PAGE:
It’s the same with businesses. If you’re a truly small business, with perhaps no employees other than yourself, your needs are very different from those of an established company that employs dozens of people and makes millions. Some things are universal, but most things aren’t.
So you need to evaluate everything you read very carefully. As I’m writing this, a couple of new small business surveys have been released in the last couple of days. A Wells Fargo survey shows that small business optimism is up, and a Bank of America survey shows that women small business owners are more optimistic than men about the revenue and growth outlook.
But read the small print, and you’ll see that Wells Fargo thinks a small business has “annual revenues up to $20 million”, and Bank of America goes for “annual revenue between $100,000 and $4,999,999 and employing between 2 and 99 employees”.
Unfortunately, policy makers pay attention to surveys like this. They use them to find out what small businesses are experiencing and to decide what policies to set. They may think: “Great! Small business optimism is up, so they’re doing well—we don’t need to give them any more tax breaks.” But a lot of companies included in the survey are what most of us would call at least medium-sized and probably even large companies. Their experiences may bear little relation to those of a true mom-and-pop store.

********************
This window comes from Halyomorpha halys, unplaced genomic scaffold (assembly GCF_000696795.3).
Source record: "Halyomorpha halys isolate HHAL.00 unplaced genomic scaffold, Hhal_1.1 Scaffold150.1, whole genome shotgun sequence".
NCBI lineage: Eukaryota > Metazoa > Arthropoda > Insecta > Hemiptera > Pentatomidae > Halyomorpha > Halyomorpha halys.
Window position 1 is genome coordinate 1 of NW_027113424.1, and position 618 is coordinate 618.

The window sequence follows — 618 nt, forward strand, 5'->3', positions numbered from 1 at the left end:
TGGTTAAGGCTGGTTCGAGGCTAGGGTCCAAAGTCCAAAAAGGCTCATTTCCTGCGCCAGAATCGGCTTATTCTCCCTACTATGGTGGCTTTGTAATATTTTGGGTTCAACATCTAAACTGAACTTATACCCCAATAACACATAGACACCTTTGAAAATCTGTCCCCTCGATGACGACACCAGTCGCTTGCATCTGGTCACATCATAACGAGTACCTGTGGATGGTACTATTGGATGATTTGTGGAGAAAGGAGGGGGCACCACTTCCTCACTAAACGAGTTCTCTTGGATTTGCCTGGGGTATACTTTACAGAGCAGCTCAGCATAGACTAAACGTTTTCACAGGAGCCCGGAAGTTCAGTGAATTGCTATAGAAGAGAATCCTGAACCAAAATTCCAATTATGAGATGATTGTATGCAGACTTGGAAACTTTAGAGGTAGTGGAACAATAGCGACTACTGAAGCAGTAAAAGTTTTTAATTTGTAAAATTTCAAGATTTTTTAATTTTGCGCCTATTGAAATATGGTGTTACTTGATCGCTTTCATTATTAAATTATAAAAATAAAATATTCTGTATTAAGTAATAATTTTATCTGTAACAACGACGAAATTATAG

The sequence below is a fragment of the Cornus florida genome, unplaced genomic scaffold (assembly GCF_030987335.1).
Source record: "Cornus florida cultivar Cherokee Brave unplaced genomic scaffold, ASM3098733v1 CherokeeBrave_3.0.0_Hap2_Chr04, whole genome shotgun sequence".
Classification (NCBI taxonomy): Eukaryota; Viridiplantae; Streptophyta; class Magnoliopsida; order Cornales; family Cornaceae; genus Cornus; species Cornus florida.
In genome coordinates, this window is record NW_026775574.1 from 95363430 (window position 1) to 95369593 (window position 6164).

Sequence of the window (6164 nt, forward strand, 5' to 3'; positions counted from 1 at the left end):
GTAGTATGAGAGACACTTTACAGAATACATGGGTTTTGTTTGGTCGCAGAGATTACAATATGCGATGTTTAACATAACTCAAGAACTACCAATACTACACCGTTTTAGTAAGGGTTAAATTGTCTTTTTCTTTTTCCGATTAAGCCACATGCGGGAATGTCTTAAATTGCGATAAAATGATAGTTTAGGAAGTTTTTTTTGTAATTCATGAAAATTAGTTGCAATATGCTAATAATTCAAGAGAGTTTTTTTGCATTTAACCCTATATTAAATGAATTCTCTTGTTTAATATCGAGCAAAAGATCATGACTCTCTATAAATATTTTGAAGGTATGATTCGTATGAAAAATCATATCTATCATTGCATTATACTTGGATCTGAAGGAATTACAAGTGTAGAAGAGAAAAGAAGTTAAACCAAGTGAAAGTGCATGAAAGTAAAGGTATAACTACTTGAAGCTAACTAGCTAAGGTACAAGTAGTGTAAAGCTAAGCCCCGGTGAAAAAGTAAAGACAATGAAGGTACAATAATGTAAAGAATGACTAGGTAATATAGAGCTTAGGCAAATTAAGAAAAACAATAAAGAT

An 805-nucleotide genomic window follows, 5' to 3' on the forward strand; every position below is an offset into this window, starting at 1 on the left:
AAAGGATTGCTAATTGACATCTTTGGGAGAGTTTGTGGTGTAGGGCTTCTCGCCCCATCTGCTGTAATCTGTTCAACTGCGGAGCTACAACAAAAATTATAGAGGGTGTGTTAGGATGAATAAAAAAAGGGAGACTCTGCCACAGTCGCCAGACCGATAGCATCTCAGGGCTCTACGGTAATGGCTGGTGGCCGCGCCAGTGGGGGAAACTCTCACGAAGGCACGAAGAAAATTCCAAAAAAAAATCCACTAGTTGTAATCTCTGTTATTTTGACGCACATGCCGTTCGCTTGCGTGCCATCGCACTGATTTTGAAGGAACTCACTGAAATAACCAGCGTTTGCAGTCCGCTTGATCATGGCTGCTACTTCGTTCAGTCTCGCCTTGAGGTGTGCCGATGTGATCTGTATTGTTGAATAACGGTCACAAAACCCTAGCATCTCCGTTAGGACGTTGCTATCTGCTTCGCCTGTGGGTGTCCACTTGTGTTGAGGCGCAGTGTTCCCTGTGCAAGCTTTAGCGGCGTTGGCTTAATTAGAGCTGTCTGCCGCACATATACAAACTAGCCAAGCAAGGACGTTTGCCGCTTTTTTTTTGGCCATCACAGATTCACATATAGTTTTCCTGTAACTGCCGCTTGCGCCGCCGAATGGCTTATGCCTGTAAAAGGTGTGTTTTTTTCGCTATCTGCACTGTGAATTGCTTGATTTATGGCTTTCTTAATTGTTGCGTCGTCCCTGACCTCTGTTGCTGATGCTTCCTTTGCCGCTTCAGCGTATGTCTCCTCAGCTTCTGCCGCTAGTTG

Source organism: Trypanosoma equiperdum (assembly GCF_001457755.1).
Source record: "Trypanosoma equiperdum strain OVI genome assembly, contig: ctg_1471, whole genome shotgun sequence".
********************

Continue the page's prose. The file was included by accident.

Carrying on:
The size definitions are also often used to decide who qualifies for government small business loans or other funding. So you might go for the funding for your business and be surprised to find yourself competing with much larger companies. You might find it hard to qualify for those small business loans, because you don’t have the financial track record that the more established companies can show.
So the size definition matters in several different ways. In the next section, we’ll talk about what you can do to avoid the confusion and make sure you get the right advice for your business and your situation.
4. Understand What's Right for Your Own Business
Given the hugely divergent small business definitions out there, it’s important to take generic small business advice with a pinch of salt, unless you're clear on what the author or the site means by "small business". Otherwise, you might be basing your business decisions on what’s right for a much larger company, not for you.
It’s a good idea to do a little analysis of yourself and your business, so that you understand what’s right for you. These questions are a good starting point: